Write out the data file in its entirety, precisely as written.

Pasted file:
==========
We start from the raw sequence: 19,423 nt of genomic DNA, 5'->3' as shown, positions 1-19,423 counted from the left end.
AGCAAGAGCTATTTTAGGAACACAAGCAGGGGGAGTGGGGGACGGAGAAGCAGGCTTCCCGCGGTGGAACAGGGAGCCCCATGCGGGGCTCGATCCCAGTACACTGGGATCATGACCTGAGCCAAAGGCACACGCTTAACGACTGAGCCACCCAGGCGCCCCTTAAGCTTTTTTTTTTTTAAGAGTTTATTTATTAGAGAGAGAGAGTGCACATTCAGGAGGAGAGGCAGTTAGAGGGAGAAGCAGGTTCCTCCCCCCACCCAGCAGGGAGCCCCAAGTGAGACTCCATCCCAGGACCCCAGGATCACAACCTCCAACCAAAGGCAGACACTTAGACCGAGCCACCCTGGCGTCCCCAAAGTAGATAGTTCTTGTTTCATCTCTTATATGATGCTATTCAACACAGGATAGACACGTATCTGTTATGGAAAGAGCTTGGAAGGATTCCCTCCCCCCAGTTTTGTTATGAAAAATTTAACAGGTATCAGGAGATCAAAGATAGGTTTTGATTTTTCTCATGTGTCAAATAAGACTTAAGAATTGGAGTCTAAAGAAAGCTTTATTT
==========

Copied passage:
We start from the raw sequence: 19,423 nt of genomic DNA, 5'->3' as shown, positions 1-19,423 counted from the left end.
AGCAAGAGCTATTTTAGGAACACAAGCAGGGGGAGTGGGGGACGGAGAAGCAGGCTTCCCGCGGTGGAACAGGGAGCCCCATGCGGGGCTCGATCCCAGTACACTGGGATCATGACCTGAGCCAAAGGCACACGCTTAACGACTGAGCCACCCAGGCGCCCCTTAAGCTTTTTTTTTTTTAAGAGTTTATTTATTAGAGAGAGAGAGTGCACATTCAGGAGGAGAGGCAGTTAGAGGGAGAAGCAGGTTCCTCCCCCCACCCAGCAGGGAGCCCCAAGTGAGACTCCATCCCAGGACCCCAGGATCACAACCTCCAACCAAAGGCAGACACTTAGACCGAGCCACCCTGGCGTCCCCAAAGTAGATAGTTCTTGTTTCATCTCTTATATGATGCTATTCAACACAGGATAGACACGTATCTGTTATGGAAAGAGCTTGGAAGGATTCCCTCCCCCCAGTTTTGTTATGAAAAATTTAACAGGTATCAGGAGATCAAAGATAGGTTTTGATTTTTCTCATGTGTCAAATAAGACTTAAGAATTGGAGTCTAAAGAAAGCTTTATTT